This notebook provides a short introduction to differentiable manifolds in SageMath. The tools described below have been implemented through the SageManifolds project.

This notebook is valid for version 9.2 or higher of SageMath:

In [1]:

```
version()
```

Out[1]:

First we set up the notebook to display mathematical objects using LaTeX rendering:

In [2]:

```
%display latex
```

As an example let us define a differentiable manifold of dimension 3 over $\mathbb{R}$:

In [3]:

```
M = Manifold(3, 'M', latex_name=r'\mathcal{M}', start_index=1)
```

- The first argument,
`3`

, is the manifold dimension; it can be any positive integer. - The second argument,
`'M'`

, is a string defining the manifold's name; it may be different from the symbol set on the left-hand side of the = sign (here`M`

): the latter stands for the Python variable that refers to the manifold object in the computer memory, while the string`'M'`

is the mathematical symbol chosen for the manifold. - The optional argument
`latex_name=r'\mathcal{M}'`

sets the LaTeX symbol to display the manifold. Note the letter 'r' in front on the first quote: it indicates that the string is a*raw*one, so that the backslash character in`\mathcal`

is considered as an ordinary character (otherwise, the backslash is used to escape some special characters). If the argument`latex_name`

is not provided by the user, it is set to the string used as the second argument (here`'M'`

) - The optional argument
`start_index=1`

defines the range of indices to be used for tensor components on the manifold: setting it to 1 means that indices will range in $\{1,2,3\}$. The default value is`start_index=0`

.

Note that the default base field is $\mathbb{R}$. If we would have used the optional
argument `field='complex'`

, we would have defined a manifold over $\mathbb{C}$. See the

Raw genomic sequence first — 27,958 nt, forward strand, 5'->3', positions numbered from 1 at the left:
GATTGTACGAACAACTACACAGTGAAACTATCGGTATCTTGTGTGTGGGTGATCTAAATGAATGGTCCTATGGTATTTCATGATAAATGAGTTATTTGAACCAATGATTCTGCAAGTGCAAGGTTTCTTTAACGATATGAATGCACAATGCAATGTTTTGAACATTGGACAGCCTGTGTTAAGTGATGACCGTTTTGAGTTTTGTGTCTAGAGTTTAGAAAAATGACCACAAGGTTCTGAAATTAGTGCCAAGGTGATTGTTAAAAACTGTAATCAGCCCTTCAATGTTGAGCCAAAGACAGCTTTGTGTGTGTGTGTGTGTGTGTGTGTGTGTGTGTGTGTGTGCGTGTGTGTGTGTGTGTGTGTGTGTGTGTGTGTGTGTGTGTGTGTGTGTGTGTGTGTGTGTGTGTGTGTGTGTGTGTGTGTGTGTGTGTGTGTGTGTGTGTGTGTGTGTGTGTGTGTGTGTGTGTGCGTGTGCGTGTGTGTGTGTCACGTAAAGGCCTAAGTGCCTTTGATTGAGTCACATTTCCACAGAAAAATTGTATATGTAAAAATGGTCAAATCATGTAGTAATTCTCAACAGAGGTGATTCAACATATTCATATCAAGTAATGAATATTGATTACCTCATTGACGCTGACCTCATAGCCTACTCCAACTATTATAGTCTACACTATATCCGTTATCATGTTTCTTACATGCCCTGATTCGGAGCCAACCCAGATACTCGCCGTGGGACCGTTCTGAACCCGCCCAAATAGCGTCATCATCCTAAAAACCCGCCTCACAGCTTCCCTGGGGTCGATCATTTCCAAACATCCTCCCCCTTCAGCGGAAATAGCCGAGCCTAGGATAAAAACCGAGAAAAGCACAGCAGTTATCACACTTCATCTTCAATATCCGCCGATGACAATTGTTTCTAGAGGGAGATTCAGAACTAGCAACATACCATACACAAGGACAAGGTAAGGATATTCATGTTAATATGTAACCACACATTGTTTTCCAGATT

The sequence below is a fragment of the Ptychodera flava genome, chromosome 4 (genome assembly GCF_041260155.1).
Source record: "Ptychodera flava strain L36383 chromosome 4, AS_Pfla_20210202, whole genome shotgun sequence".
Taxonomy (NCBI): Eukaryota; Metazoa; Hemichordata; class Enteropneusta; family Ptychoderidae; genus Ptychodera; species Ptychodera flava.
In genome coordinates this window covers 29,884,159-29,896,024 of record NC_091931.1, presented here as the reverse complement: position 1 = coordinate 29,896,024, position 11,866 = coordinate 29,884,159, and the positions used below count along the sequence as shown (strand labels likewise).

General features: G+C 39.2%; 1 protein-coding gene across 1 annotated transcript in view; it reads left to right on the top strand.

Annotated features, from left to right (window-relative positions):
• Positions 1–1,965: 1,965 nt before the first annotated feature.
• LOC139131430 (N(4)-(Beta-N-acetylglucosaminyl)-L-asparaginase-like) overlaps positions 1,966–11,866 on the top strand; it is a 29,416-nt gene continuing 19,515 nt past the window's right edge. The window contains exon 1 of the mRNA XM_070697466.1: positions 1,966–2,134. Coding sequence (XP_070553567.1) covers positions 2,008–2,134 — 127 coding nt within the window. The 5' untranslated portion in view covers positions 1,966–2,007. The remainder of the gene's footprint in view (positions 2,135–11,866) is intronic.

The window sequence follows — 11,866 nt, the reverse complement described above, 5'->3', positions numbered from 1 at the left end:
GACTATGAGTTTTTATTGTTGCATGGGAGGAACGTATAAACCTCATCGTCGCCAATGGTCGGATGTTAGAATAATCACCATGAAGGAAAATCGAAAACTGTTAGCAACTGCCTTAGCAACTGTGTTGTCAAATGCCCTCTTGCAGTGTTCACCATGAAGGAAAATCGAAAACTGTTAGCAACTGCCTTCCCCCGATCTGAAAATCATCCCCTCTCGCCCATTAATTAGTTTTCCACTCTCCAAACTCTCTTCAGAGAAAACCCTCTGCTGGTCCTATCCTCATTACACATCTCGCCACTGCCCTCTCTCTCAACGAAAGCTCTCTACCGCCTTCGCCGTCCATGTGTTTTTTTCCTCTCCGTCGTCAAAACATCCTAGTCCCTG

list of all options for more details.

If we ask for M, it is displayed via its LaTeX symbol:

In [4]:

```
M
```

Out[4]:

If we use the function `print()`

instead, we get a short description of the object:

In [5]:

```
print(M)
```

Via the function `type()`

, we get the type of the Python object corresponding to M (here the Python class `DifferentiableManifold_with_category`

):

In [6]:

```
print(type(M))
```

We can also ask for the category of M and see that it is the category of smooth manifolds over $\mathbb{R}$:

In [7]:

```
category(M)
```

Out[7]:

The indices on the manifold are generated by the method `irange()`

, to be used in loops:

In [8]:

```
[i for i in M.irange()]
```

Out[8]:

If the parameter `start_index`

had not been specified, the default range of the indices would have been $\{0,1,2\}$ instead:

In [9]:

```
M0 = Manifold(3, 'M', latex_name=r'\mathcal{M}')
[i for i in M0.irange()]
```

Out[9]:

Let us assume that the manifold $\mathcal{M}$ can be covered by a single chart (other cases are discussed below); the chart is declared as follows:

In [10]:

```
X.<x,y,z> = M.chart()
```

The writing `.<x,y,z>`

in the left-hand side means that the Python variables `x`

, `y`

and `z`

are set to the three coordinates of the chart. This allows one to refer subsequently to the coordinates by their names.

In this example, the function `chart()`

has no arguments, which implies that the coordinate symbols will be `x`

, `y`

and `z`

(i.e. exactly the characters set in the `<...>`

operator) and that each coordinate range is $(-\infty,+\infty)$. For other cases, an argument must be passed to `chart()`

to specify the coordinate symbols and range, as well as the LaTeX symbol of a coordinate if the latter is different from the coordinate name (an example will be provided below).

The chart is displayed as a pair formed by the open set covered by it (here the whole manifold) and the coordinates:

In [11]:

```
print(X)
```

In [12]:

```
X
```

Out[12]:

The coordinates can be accessed individually, by means of their indices, following the convention defined by `start_index=1`

in the manifold's definition:

In [13]:

```
X[1]
```

Out[13]:

In [14]:

```
X[2]
```

Out[14]:

In [15]:

```
X[3]
```

Out[15]:

The full set of coordinates is obtained by means of the operator `[:]`

:

In [16]:

```
X[:]
```

Out[16]:

Thanks to the operator `<x,y,z>`

used in the chart declaration, each coordinate can be accessed directly via its name:

In [17]:

```
z is X[3]
```

Out[17]:

Coordinates are SageMath symbolic expressions:

In [18]:

```
print(type(z))
```

Real-valued functions of the chart coordinates (mathematically speaking, *functions defined on the chart codomain*) are generated via the method `function()`

acting on the chart:

In [19]:

```
f = X.function(x+y^2+z^3)
f
```

Out[19]:

In [20]:

```
f.display()
```

Out[20]:

In [21]:

```
f(1,2,3)
```

Out[21]:

They belong to the class `ChartFunction`

(actually the subclass `𝙲𝚑𝚊𝚛𝚝𝙵𝚞𝚗𝚌𝚝𝚒𝚘𝚗𝚁𝚒𝚗𝚐_𝚠𝚒𝚝h_𝚌𝚊𝚝𝚎𝚐𝚘𝚛𝚢.𝚎𝚕𝚎𝚖𝚎𝚗t_𝚌𝚕𝚊𝚜𝚜`

):

In [22]:

```
print(type(f))
```